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Wednesday, April 24, 2024
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California awards million-dollar grants to help homeless people

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Photo: California Business, Consumer Services and Housing Agency

The Governor Gavin Newsom announced Thursday that the Business, Consumer Services and Housing Agency awarded $48 million in grants to eight California communities to fund comprehensive, compassionate and innovative efforts that will serve 1,361 homeless people living in encampments and support their journey towards a safe, sustainable life and stable housing.

"Californians deserve clean and safe communities," Newsom noted. 

The secretary of the California Agency for Housing, Consumer and Business Services, Lourdes Castro Ramírez, highlighted that, by working in partnership with the beneficiary communities, they will help 1,461 people who are homeless in encampments, as well as restore public spaces to their intended uses.

“We continue to collect best practices from all communities that have received grants and share those best practices in future rounds of the Camp Resolution Fund program to develop long-term solutions,” the official said.

The eight recipients announced yesterday join the 19 communities that received grants in February. The 19 communities that received funds are serving more than 1,400 homeless people in encampments. This year's budget increased funding to $300 million in fiscal year 2022-23 and $400 million in fiscal year 2023-24.

The following cities and counties will receive the new Camp Resolution Funds (ERF):

  • Los Angeles City and County Continuum of Care: $14.96 million to serve 500 women and families living in the Skid Row area of Los Angeles.
  • Riverside County: $11 million to help 200 homeless people at the bottom of the Santa Ana River in various communities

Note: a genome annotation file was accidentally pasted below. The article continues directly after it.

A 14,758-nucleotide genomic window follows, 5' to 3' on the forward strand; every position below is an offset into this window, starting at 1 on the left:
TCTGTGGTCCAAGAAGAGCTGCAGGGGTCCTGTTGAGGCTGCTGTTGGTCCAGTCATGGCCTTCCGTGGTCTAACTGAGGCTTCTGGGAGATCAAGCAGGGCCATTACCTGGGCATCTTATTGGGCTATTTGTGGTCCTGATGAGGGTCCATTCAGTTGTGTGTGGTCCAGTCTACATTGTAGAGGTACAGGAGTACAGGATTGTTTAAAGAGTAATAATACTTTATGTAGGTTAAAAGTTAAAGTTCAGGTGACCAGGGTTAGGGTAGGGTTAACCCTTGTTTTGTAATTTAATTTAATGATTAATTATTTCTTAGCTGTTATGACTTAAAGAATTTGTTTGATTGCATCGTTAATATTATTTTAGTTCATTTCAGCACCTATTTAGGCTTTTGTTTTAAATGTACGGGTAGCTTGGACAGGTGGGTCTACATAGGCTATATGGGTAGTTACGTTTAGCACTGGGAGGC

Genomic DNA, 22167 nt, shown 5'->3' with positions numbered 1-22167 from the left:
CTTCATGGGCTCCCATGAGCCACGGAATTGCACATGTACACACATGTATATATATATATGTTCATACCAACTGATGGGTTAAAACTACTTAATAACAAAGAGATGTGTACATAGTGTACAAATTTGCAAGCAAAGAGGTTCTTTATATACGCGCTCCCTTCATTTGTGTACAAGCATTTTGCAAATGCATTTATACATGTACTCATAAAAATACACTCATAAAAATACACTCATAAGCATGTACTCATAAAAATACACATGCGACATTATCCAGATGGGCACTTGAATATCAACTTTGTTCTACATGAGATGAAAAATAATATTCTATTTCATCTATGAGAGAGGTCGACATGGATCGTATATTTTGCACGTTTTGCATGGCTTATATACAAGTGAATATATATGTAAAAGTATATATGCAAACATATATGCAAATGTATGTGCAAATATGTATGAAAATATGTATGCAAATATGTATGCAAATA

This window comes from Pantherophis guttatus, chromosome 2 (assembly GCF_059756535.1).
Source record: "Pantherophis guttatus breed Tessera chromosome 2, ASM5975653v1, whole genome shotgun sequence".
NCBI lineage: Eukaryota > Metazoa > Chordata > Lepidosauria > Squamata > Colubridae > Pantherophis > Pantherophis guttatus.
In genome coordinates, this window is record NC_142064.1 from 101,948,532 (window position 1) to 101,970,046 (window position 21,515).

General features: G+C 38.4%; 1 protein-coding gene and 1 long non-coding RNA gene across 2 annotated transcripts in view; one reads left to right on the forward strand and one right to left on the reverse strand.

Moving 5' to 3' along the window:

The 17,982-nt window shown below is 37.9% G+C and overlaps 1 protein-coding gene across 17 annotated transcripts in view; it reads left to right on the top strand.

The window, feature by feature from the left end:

• City and County of San Francisco: $10.85 million to meet the needs of 345 homeless individuals living in the Van Ness Alley and Polk Street areas of downtown San Francisco.
  • City of Oakland: $3.6 million to serve an additional 50 people living in Wood Street Encampment. The city received $4.7 million to serve 50 people in the first round of ERF.
  • City of Oroville: $2.73 million to help 80 people experiencing homelessness along a rail corridor in South Oroville.
  • City of San Diego: $2.45 million to serve 50 people living in encampments in the East Village area of downtown San Diego.
  • City of Montebello: $1.7 million to help 65 people living in encampments in an area at high risk for wildfires along the Rio Hondo river, which forms the city's eastern boundary.
  • City of Redding: $950,000 to serve 71 homeless people on the greenway south of Lake Boulevard near downtown Redding.

The ERF program is a competitive grant available to counties, CoCs, and cities of any size that is intended to help local jurisdictions ensure the safety and well-being of homeless people in encampments.

As well as address critical camp concerns and transition people to safe and stable housing; and encourage a coordinated, data-driven approach. The ERF program also provides funds for robust technical assistance.

The California government has assured that the California Interagency Council on Homelessness will provide extensive technical assistance to grantees and is closely monitoring demonstration projects to capture encampment resolution best practices that can be shared with communities throughout the state.

You may be interested in: California Attorney General Issued "Alert" on Drinking Water Shutoff Rules

Peninsula 360 Press
Peninsula 360 Presshttps://peninsula360press.com
Study of cross-cultural digital communication

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